Ultimately, it’s up to us to take our profession and the pressing strength and conditioning questions of our day, put them on the prowler, and start pushing it forward to the next generation of coaches.
From 2002 until 2010 my off-season revolved around an indoor track, and a loud, windowless sweat cave that we called a weight room. Next to game day, this was my favorite part of being an athlete, and probably what lead me, and possibly most strength and conditioning coaches into our profession. The idea of finding that competitive edge while bonding with your friends and teammates is something I still miss.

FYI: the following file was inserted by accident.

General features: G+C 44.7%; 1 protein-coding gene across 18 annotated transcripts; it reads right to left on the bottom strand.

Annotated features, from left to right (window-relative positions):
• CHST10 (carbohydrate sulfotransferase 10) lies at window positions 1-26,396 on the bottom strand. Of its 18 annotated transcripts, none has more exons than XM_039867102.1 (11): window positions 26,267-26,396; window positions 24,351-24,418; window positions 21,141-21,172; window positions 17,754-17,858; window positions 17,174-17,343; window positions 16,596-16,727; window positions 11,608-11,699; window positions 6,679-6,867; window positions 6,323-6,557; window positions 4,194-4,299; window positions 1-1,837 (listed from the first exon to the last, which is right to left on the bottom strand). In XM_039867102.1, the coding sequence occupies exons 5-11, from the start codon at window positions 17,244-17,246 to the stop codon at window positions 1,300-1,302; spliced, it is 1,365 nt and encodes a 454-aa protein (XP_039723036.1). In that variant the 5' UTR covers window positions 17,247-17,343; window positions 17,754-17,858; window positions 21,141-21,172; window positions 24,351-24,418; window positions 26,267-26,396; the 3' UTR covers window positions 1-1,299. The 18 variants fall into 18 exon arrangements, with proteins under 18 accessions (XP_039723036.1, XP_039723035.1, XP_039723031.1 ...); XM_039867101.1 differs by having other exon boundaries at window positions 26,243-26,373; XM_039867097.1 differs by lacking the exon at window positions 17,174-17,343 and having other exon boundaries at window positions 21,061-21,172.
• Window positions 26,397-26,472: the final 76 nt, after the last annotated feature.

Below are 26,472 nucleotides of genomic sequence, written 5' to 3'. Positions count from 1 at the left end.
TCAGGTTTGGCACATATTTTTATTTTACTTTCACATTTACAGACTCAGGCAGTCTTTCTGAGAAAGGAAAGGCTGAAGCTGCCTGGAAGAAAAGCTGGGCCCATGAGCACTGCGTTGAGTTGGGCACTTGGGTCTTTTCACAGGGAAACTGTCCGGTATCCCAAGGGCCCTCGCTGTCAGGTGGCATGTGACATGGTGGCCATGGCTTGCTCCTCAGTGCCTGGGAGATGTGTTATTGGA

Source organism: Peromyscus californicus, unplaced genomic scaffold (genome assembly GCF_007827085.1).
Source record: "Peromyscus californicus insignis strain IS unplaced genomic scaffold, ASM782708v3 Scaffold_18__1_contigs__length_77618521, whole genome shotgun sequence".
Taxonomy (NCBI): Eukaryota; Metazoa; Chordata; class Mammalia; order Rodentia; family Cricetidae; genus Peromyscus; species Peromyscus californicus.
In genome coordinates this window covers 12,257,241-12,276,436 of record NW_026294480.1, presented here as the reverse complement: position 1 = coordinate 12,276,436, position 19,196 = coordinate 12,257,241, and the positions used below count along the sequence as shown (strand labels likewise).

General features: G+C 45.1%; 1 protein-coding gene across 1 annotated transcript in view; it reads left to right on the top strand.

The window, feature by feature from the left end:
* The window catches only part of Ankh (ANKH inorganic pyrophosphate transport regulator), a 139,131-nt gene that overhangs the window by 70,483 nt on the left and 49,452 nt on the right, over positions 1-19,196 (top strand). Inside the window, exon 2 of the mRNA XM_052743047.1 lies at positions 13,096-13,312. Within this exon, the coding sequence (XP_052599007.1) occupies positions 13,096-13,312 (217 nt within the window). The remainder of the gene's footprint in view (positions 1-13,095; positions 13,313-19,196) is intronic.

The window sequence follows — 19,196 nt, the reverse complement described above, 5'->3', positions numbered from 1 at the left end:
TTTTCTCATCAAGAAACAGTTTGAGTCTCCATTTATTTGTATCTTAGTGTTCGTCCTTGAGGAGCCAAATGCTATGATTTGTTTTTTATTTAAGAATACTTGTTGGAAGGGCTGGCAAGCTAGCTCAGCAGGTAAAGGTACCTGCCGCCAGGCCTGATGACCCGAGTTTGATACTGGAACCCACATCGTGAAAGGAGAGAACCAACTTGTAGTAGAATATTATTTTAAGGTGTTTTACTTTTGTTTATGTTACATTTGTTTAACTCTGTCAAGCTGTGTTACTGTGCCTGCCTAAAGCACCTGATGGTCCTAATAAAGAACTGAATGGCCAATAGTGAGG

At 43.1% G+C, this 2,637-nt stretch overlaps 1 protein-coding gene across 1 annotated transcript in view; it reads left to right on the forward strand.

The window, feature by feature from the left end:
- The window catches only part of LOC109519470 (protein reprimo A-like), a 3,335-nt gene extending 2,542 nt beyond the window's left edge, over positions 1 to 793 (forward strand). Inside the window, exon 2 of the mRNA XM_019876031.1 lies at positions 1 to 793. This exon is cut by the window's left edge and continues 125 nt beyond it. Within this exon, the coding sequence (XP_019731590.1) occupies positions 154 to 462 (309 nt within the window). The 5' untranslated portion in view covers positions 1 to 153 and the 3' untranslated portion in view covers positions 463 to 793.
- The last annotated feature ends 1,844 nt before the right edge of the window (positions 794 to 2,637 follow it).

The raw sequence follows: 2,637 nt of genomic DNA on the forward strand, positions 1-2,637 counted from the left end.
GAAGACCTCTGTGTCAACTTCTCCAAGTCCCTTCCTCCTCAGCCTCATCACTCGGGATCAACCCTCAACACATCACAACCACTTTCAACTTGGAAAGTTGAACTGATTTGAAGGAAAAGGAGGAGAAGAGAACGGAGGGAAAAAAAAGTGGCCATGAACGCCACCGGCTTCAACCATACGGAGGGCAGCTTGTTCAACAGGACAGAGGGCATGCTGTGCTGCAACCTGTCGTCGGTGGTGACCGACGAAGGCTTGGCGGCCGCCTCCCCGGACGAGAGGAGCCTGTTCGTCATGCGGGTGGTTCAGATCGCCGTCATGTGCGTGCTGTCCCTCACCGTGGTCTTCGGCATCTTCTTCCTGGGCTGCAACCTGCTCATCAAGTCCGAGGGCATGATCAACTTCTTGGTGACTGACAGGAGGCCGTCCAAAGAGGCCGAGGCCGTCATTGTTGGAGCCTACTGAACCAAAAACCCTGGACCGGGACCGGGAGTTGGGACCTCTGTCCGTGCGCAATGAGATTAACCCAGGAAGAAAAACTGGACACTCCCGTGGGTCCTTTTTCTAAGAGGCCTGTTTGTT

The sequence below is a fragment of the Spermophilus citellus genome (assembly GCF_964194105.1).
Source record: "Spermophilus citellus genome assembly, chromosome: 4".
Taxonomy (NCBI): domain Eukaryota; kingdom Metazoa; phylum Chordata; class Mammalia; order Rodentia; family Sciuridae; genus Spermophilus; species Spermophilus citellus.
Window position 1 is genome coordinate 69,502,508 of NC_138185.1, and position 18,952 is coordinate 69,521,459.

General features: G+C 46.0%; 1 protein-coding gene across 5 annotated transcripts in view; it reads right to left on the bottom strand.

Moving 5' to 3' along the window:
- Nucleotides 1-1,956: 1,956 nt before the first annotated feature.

Now, with the Reds, the closest I get to that are the 4 am lifts during spring training in which almost every coach participates before the workday begins. As for the off-season, it’s quite different. During my early years in pro baseball, I went into the off-season with two main priorities: keep in touch with my players and spend as much time as possible with my wife.